While the spoken language of the old generation was Germanised Yiddish, in the spoken language of the young generation Mazowian Yiddish had already taken over, quite simply. Also there was a clear blend in education and with the popular countries. In town there were scholars who were downright common. The street of the butchers (“butcher's alley”) of Szalom Asz was not far from the seminary and in the neighbourhood of the court of Rabbi Jehoszele Kutner lived the street organ grinders and the simple people. Like every Jewish town Kutno was rich in types that became a legend in popular folklore like Mordechai and Chaim described by Szalom Asz in his book Motke the Thief and by J. J. Trunk in his book Poyln.

The Lithuanians made up a special group; they settled in Kutno after the expulsion from Moscow in 1891. They brought with them the spirit of the metropolis to the quiet atmosphere of the small town and a freer relationship in the religious life. They were large rich merchants and industry magnates who covered the expenses of the community and for this reason were treated tolerantly by the town's people who were not strict regarding their immoral behaviour. Some of them even filled important posts in the community.

So, the foundations of the patriarchal society began to shake and new times arrived and with them, new schemes. The new generation got caught up in national and social movements and in 1908 the literary society was founded, affiliated to the centre which is in Petersburg, which opened a library and organized reading evenings with the participation of authors such as Szalom Aleichem (1913), H. D. Nomberg, Hillel Zeitlin, and others.

In the elections for the second Duma [parliament] in 1907 a group of Poalei Zion was active in the town.

With the outbreak of the First World War the situation of the Jewish population in the town changed and was pushed on to new paths.

Translator's footnotes

  1. See notes at the end of the article. Return
  2. Community clerks include 11 scholars who receive a salary from the community. Return
  3. Numbers rounded up, originally 200 families. Relating to the second half of the 18th century, 5 persons per family. Return

Notes for Part I

  1. Jeszayahu Trunk – “When and where did the Jews settle in Mazowia?”, Landkentenisch, 193 no. 1 Return
  2. T[eodor] Wierzbowski – Matricularum Regni Poloniae Summaria, part IV, No. 2017, 1513. Return
  3. Soncino-Blätter, II Berlin, 1927, p. 110. Return
  4. Słownik Geograficzny Królewstwa Polskiego ... Vol V, p. 956. Balinski-Lipinski, Starożytna Polska, I, p. 694.
    Jakub Goldberg. “Osiemnastowieczne lokacje miejskie w dawnych województwach łęczyckim i sieradzkim”. Rocznik Łódzki, tom IX (XII), 1964. p. 82. Return
  5. In the next quoted document of the year 1796 is reported that these towns had previously been subjected under the jurisdiction of Kutner Jewish community and paid taxes to the Kutner Jewish community funds. Return
  6. Rafael Mahler – Jews in Old Poland in the Light of Figures, Warsaw, 1958, p. 37. Return
  7. Emanuel Ringelblum – Chapters from the Early History of Jewish Life in Poland, Buenos Aires, 1933, p. 200. Return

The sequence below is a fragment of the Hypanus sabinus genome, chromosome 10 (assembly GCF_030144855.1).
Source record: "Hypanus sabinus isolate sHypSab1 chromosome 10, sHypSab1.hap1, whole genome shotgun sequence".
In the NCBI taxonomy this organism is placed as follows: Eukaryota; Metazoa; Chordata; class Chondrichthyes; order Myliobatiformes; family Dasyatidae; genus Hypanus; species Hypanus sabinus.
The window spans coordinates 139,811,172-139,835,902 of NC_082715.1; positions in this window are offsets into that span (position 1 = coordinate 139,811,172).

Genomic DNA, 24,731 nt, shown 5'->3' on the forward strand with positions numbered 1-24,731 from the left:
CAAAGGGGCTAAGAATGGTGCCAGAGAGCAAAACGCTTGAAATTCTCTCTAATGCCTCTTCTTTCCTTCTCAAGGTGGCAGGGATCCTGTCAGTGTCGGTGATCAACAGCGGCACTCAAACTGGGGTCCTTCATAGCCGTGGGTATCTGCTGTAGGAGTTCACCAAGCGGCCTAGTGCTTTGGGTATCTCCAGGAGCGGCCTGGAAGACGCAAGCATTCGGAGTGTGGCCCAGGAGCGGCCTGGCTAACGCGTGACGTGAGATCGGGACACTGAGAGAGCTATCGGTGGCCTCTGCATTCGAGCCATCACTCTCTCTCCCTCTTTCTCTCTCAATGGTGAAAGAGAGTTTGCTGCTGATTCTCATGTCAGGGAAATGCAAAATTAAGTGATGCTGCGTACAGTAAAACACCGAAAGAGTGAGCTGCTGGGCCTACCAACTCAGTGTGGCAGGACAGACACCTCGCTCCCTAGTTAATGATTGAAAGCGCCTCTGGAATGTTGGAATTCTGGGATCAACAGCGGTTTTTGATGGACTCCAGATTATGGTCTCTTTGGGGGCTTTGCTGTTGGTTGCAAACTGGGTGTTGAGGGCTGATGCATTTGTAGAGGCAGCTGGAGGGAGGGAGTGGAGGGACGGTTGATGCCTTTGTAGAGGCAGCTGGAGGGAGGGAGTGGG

8. Idem. Return
  9. Lewinsztajn – Every Generation Has Its Interpretation, Warsaw 1890, p. 109. Return
  10. Louis Lewin – Beitrage zu der Geschichte der Juden in Kalish. 1909, p. 153–154; A. Hepner & J. Herzberg – Aus Vergangenheit und Gegenwart der Juden u. Jüdischen Gemeinden in den Posener Landen. Koschmin-Bromberg, 1909, II p. 278. Return
  11. Emanuel Ringelblum “The Jewish Newspaper in Warsaw”, Landkentenisch, Warsaw, No. 1 (23), 1937. Return
  12. Emanuel Ringelblum – Żydzi w Powstaniu Kościuszkowskim, Warszawa, 1938, s. d. 1, pp. 54, 80. Return
  13. Konic – Komisja Rząndząca w 1807 roku, Warszawa, 1904, p. 180; A. Eisenbach – Status prawny ludności Żydowskiej w Warszawie. Biuletyn Żydowskiego Instytutu Historycznego, 1961, no. 39, pp. 7–10. Return
  14. Emanuel Ringelblum – Żydzi w świetle prasy warszawskiej w XVIII. wieku, Mieisięcznik Żydowski, 1932, no. 7/8. Return
  15. Gruetzmacher F. – Grundherrschaft und Bürgerschaft. Zeitschrift der Historischen Gesellschaft für die Provinz Posen, v. XXVII pp. 90–91. Return
  16. Archiwum Główne Akt Dawnych, Warszawa, Księga Skarbowa, Oddz. 91, ks. 26 (36). Return
  17. M. Kremer, Research into Labour and Artisans' Unions among Jews in Poland, Zion, 1937, pp. 319, 320. Return
  18. The 43 figure is much too small. Unfortunately, we have no idea of how to enlarge it. Return
  19. Dr Mahler also comes to this conclusion in his treatise: “Statistics of the Jewish population in Lublin province in year 1764.” Young Historian, vol. 2, Warsaw, 1937. Return
  20. Besides the 98 families who personally participated in the census, there were 41 families that were not included and about whom nothing is recorded. Therefore, the total number of families is 102. Return
  21. The number here must be regarded as very underestimated. Return
  22. Of those working as tailors, seven were married; of these, two were working for their father and five for other people. Return
  23. Only one wine-merchant – a member of the community council – was free to trade in alcoholic drinks, “as a favour from the landowner” as the recording clerk noted. Return
  24. Tadeusz Korzon estimates the value of the florin (silver Polish gilder) as 36 pre-WWI Russian kopek. See his Dzieje wewn., Polski za Stanislawa Augusta I; p. 87. Return